There is now ample evidence during pandemic to remind us that the standardized tests and other hi-tech exams are unfair forms of evaluation. They are now no longer fit for the purpose. On a household level parents and students across all socioeconomic levels have experienced the imperfections of standardized tests during the COVID-19 crisis. Inconsistent levels of access to teachers, varying levels of access to technology, glitches during online-testing and lack of readiness on the part of test providers are the main challenges faced.


Of course, replacing standardized tests with other forms of assessment is daunting, but some promising trends have the potential to prepare our youths for the great resetting. Micro credentials for specific job-related skills have been multiplying for professionals and college-aged young people and have now started gaining popularity with students in the secondary schools.


One example is micro credential that assesses entrepreneurial skills, the Entrepreneurial Skills Pass (ESP) that was first introduced in Europe, has now spread to Middle East, South America and Africa. Testing for changes in so-called 'soft-skill' competencies, such as teamwork and resilience, is more challenging than assessing vocabulary and algebra, but educators and policy makers have started to introduce new approaches to assessing these, which are essential to ensuring the workplace success of youth in a post-COVID world.


3. Empower youth with adaptability skills and financial resources

During the pandemic we have watched millions lose their jobs, either permanently or temporarily which means that a good job with stable organization doesn’t mean what it used to be. Instead, the greatest employment skill we can teach young people is adaptability: pivot fast, stretch to find the most creative solutions, and seek new opportunities to build and grow skills. Whether through entrepreneurship or intrapreneurship.


That said, a resilience mindset and adaptability skills are necessary—but not entirely sufficient. This pandemic has reminded us of the benefits of a financial cushion and the necessity of equipping young people with financial capability to maintain at least six months of savings. Sufficient savings allows young adults to invest time in reskilling and upskilling, change careers throughout their lives as industries shrink and others emerge, and avoid the extreme stress that paycheck-to-paycheck living creates.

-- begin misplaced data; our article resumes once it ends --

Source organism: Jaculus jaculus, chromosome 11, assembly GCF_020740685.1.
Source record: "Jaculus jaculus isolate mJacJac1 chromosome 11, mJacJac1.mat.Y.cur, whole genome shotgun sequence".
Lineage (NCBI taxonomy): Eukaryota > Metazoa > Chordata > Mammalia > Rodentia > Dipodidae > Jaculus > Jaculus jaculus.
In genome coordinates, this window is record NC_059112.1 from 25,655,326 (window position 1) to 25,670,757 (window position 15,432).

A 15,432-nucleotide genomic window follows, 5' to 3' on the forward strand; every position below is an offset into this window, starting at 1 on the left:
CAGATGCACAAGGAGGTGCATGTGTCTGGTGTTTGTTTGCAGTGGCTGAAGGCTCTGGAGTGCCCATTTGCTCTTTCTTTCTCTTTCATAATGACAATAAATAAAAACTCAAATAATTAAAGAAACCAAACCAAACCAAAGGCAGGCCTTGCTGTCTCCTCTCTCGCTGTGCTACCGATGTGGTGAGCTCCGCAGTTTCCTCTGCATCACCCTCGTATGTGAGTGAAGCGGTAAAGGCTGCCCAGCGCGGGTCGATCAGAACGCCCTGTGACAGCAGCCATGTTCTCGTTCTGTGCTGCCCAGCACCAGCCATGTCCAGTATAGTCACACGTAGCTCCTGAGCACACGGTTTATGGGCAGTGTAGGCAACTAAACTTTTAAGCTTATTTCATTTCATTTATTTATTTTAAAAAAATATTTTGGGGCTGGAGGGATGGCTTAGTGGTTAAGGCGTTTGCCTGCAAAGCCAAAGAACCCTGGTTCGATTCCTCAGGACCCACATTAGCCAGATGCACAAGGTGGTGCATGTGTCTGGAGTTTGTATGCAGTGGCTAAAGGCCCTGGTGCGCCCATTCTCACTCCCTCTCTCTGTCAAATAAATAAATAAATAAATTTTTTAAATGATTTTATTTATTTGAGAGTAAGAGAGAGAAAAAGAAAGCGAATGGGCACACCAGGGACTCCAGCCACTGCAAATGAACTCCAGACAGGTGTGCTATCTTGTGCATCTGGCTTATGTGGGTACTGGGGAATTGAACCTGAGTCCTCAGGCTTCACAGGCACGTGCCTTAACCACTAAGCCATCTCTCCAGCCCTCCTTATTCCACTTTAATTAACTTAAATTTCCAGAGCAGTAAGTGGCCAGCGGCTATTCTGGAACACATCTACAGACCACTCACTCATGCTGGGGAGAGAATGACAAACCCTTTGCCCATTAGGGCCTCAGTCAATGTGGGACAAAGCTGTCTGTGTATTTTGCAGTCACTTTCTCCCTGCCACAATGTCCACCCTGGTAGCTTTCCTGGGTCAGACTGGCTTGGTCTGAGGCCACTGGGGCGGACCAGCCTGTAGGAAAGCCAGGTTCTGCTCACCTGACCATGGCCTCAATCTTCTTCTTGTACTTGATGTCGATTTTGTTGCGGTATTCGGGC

One of the unexpected benefits of the pandemic is that stay-at-home orders and blocked supply chains have led young people to develop new practical skills. But even with these new skills and a mindset that embraces change, we must prepare our youth with financial-capability skills; ensure that entrepreneurial skills are as desirable as high standardized-test scores are; and create educational initiatives designed for high-tech, low-tech, and no-tech environments.


We at Eduvew- Career Plan and Education Abroad guide students to improve employment prospects through creating the right success strategies and precise career road map. Eduvew is a systematic process for students to explore all career options and evaluate their interests, personality and aptitude for each, before arriving at well informed career that is the ideal dream for them.



JOB LANDSCAPE


By 2025 new jobs will emerge and others be displaced.


Growing Job demand


1.Data Analysts and Scientists

2.AI and Machine Learning Specialists

3.Big Data Specialists

4.Digital Marketing and Strategy Specialist

5.Process Automation Specialist

6.Business Development Professionals

7.Digital Transformation Specialists

8.Information Security Analysts

9.Softwares and Applications Developers

10.Internet of Things Specialists



Decreasing Job Demand


Data Entry Clerks

Administrative and Executive Secretaries

Accounting, Bookkeeping and Payroll Clerks

Accounts and Auditors

Assembly and Factory Workers

Business Services and Administration Managers

Client Information and Customer Service Workers

General and Operations Managers

Mechanics and Machinery Repairers

Material-Recording and Stock-Keeping Clerks


Source: Future of Jobs Report 2020, World Economic Forum